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What Is Place Of Supply In GST?

Place of supply is the place of the recipient of goods or services. Generally, this is the recipient's registered address and levied in the form of IGST (Integrated GST), CGST (Central GST), SGST (State GST) and UTGST (Union Territory GST).

1 Jul, 2024 17:41 IST 58
What Is Place Of Supply In GST?

2017 brought the Goods and Service Tax into the Indian taxation system. GST is a destination-based tax, meaning it must be paid in the state where products and services are ultimately used. To determine this, it is imperative to identify the place of supply (POS), as it will affect the applicable tax rate. How exactly? Let’s discuss this in detail in this article.

What is the Place of Supply in GST?

As per the GST Law, the place of supply is the place of the recipient of goods or services. Generally, this is the recipient's registered address. Still, certain types of transactions have different rules for determining the place of supply and the tax rate applicable. 

Why should we determine the place of supply?

GST is levied in the form of IGST (Integrated GST), CGST (Central GST), SGST (State GST) and UTGST (Union Territory GST). The type of GST you need to pay depends on the nature of your supply. Is it Inter-state (between different states) or Intra-state? The answer lies in the transaction destinations. Further, the key factors in identifying the nature of supply are the place of supply and where the supplier is based. Supply can be local or international. Local supply can be within or outside the state, and this applies to both goods and services. The process is salient as it then helps fix the tax rate applicable. 

Chapter V of the IGST Act:

The legal framework to determine the place of supply is covered in the fifth chapter of the IGST Act from sections 10 to 14, each dealing with one aspect of the process. The sections are-

  • Section 10: Covers the place of supply for goods within India, excluding imported or exported goods.
  • Section 11: Deals with the place of supply for imported or exported goods.
  • Section 12: Specifies the place of supply for services when both the supplier and recipient are in India.
  • Section 13: Applies to services where the supplier or recipient is outside India.
  • Section 14: States a special rule for tax paid by those who supply online information and access to databases or retrieval services.

Place of supply rules under GST:

Understanding where a supply takes place determines the type of tax applied. IGST is used for inter-state supplies, while CGST and SGST apply to intra-state supplies. The distinction relies on the locations of the supplier and the place of supply. If the supplier's location and the place of supply are in different states, it's considered inter-state, triggering IGST. Conversely, if both are in the same state, it's intra-state, resulting in CGST and SGST/ UTGST.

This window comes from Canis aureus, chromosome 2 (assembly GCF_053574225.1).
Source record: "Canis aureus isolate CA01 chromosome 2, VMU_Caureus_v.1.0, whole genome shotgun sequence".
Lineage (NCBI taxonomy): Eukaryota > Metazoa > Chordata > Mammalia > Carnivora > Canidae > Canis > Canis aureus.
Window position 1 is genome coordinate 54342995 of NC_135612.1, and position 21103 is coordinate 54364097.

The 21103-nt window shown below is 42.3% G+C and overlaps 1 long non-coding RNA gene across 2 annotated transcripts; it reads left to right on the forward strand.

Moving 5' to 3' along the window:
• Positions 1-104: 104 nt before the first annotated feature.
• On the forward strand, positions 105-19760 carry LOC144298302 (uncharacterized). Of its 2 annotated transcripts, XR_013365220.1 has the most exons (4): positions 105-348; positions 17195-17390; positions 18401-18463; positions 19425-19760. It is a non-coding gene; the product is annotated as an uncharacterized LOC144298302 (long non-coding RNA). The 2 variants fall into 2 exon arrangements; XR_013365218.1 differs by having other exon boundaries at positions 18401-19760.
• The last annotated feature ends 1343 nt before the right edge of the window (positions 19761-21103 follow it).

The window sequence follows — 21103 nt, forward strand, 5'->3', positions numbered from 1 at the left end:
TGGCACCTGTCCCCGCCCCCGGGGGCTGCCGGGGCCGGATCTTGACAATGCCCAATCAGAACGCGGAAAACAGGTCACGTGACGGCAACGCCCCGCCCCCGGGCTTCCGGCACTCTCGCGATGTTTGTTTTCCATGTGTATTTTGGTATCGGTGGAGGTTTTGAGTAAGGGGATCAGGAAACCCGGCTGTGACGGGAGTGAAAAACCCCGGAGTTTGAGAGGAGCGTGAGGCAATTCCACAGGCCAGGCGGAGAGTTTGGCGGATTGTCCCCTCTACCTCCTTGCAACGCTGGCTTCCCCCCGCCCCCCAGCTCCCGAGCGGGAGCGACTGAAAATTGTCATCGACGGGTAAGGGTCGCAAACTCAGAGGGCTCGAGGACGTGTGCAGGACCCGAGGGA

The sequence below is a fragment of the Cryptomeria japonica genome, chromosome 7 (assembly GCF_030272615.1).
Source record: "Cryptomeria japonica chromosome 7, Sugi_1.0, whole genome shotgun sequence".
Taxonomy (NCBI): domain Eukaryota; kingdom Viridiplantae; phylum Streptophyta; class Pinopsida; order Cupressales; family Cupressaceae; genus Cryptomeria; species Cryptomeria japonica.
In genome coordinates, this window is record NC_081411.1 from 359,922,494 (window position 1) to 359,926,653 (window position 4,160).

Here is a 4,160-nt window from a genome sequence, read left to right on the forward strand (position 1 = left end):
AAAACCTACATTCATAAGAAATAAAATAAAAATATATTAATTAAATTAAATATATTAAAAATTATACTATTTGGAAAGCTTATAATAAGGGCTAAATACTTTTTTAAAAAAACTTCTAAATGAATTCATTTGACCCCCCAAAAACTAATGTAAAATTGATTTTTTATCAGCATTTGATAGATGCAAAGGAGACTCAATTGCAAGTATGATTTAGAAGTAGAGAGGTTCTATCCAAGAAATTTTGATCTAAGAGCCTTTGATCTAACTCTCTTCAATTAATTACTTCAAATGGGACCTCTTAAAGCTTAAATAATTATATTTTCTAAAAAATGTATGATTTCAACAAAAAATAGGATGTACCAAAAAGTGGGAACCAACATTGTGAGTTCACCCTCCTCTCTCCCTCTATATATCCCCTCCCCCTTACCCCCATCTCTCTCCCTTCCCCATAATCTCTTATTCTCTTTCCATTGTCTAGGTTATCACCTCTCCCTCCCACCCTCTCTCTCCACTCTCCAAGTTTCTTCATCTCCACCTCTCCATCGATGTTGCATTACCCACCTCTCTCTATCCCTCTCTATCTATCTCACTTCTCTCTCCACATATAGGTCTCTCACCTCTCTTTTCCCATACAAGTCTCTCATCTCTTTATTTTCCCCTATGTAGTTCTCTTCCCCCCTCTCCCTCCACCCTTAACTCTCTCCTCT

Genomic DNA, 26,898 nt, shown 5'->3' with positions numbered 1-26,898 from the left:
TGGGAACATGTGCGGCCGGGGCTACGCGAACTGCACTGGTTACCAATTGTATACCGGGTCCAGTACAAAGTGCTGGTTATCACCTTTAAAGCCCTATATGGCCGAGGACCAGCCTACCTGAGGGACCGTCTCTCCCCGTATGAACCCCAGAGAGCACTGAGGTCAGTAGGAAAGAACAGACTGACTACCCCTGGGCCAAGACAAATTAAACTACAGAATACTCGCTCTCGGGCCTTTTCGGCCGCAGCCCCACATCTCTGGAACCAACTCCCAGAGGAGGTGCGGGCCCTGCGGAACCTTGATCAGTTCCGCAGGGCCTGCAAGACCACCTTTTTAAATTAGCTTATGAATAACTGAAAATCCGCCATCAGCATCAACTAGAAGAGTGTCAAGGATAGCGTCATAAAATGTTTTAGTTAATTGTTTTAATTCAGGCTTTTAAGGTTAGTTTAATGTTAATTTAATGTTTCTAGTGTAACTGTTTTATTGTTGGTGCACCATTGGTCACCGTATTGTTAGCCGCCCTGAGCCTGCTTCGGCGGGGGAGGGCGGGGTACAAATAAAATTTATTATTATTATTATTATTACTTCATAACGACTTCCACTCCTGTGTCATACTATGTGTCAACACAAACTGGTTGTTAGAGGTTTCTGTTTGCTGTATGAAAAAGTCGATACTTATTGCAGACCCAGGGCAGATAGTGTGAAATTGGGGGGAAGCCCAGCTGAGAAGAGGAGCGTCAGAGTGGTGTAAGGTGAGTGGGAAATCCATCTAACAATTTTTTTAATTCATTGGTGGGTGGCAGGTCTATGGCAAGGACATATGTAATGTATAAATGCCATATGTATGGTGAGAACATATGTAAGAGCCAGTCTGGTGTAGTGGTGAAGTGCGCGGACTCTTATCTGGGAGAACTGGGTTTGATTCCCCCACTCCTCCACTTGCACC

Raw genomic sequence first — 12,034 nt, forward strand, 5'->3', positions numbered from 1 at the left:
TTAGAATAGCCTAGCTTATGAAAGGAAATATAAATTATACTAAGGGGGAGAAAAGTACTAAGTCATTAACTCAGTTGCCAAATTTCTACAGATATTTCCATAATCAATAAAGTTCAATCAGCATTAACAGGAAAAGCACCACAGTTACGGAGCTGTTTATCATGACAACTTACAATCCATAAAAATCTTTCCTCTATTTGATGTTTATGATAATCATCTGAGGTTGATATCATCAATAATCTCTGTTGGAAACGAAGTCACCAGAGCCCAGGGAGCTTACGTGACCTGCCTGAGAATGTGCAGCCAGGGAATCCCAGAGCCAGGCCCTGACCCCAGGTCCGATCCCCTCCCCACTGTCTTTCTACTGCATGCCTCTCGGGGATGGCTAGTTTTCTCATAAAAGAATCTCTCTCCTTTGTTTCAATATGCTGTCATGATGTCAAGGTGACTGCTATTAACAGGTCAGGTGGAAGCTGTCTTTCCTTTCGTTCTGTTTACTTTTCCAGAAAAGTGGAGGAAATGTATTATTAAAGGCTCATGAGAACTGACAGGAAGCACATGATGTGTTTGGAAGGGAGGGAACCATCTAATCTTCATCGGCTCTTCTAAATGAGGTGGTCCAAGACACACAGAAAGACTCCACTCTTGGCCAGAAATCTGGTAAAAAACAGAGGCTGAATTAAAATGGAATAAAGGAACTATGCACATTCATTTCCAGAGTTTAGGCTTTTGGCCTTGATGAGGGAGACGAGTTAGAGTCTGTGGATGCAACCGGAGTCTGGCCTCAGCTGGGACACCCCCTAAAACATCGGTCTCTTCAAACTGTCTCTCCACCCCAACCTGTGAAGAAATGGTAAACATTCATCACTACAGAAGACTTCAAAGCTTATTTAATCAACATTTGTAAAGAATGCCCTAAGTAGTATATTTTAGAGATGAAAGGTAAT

Let’s check the different scenarios in defining the nature of supply. So suppose the goods are going from place A to place B. 

  1. Kerala to Bihar: Different states. It is Inter-State (IGST)
  2. Puducherry to Puducherry: Same state. It is Intra-State (CGST & Puducherry GST)
  3. Chandigarh to Chandigarh: Same union territory. It is Intra-State (CGST + UTGST)
  4. Chandigarh to Punjab: Different states. It is Inter-State (IGST)
  5. Chandigarh to Daman & Diu: Different states. It is Inter-State (IGST)
  6. Goa to Goa: Same state. It is Intra-State (CGST + Goa GST)
  7. Karnataka (SEZ) to Karnataka (non-SEZ): Special case. It is Inter-State
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How do we determine the place of supply under GST for goods?

When figuring out the place of supply for goods, consider three scenarios:

Movement of Goods:

When goods are movable, the place of supply is where the goods end up for delivery.

No Movement of Goods:

When goods are immovable, the place of supply is where the goods are when delivered. So- 

  • If goods are assembled or installed, the place of supply is where the assembly or installation happens.
  • If goods are supplied on a mode of transport, the place of supply is where the goods are taken on board.

Trilok Agency (Delhi) sells 500 units of goods to Nathan (Bengaluru). The goods are delivered in Bengaluru. So here, the place of supply becomes Bengaluru, and the nature of supply here is inter-state supply.